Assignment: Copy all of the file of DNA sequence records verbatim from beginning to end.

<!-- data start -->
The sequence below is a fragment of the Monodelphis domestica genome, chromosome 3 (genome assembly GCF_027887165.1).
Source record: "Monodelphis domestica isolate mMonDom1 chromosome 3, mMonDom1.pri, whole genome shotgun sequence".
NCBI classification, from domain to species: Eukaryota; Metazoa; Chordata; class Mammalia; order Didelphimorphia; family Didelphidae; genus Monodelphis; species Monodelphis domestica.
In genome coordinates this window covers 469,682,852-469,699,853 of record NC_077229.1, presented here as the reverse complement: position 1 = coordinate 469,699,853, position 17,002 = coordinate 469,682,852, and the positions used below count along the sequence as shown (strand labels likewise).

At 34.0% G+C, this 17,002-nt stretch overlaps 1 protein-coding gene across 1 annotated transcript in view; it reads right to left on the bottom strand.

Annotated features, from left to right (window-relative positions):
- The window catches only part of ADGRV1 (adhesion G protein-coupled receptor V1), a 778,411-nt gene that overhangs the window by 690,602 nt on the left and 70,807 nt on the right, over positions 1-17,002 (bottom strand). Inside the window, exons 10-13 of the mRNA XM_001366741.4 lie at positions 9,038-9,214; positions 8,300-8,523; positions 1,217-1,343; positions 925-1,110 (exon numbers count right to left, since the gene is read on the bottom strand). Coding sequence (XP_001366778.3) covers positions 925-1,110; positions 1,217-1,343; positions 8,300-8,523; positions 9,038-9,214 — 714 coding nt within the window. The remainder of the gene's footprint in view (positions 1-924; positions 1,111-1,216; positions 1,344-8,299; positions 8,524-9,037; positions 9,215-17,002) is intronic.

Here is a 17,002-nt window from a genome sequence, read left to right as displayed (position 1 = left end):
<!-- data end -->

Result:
The sequence below is a fragment of the Monodelphis domestica genome, chromosome 3 (genome assembly GCF_027887165.1).
Source record: "Monodelphis domestica isolate mMonDom1 chromosome 3, mMonDom1.pri, whole genome shotgun sequence".
NCBI classification, from domain to species: Eukaryota; Metazoa; Chordata; class Mammalia; order Didelphimorphia; family Didelphidae; genus Monodelphis; species Monodelphis domestica.
In genome coordinates this window covers 469,682,852-469,699,853 of record NC_077229.1, presented here as the reverse complement: position 1 = coordinate 469,699,853, position 17,002 = coordinate 469,682,852, and the positions used below count along the sequence as shown (strand labels likewise).

At 34.0% G+C, this 17,002-nt stretch overlaps 1 protein-coding gene across 1 annotated transcript in view; it reads right to left on the bottom strand.

Annotated features, from left to right (window-relative positions):
- The window catches only part of ADGRV1 (adhesion G protein-coupled receptor V1), a 778,411-nt gene that overhangs the window by 690,602 nt on the left and 70,807 nt on the right, over positions 1-17,002 (bottom strand). Inside the window, exons 10-13 of the mRNA XM_001366741.4 lie at positions 9,038-9,214; positions 8,300-8,523; positions 1,217-1,343; positions 925-1,110 (exon numbers count right to left, since the gene is read on the bottom strand). Coding sequence (XP_001366778.3) covers positions 925-1,110; positions 1,217-1,343; positions 8,300-8,523; positions 9,038-9,214 — 714 coding nt within the window. The remainder of the gene's footprint in view (positions 1-924; positions 1,111-1,216; positions 1,344-8,299; positions 8,524-9,037; positions 9,215-17,002) is intronic.

Here is a 17,002-nt window from a genome sequence, read left to right as displayed (position 1 = left end):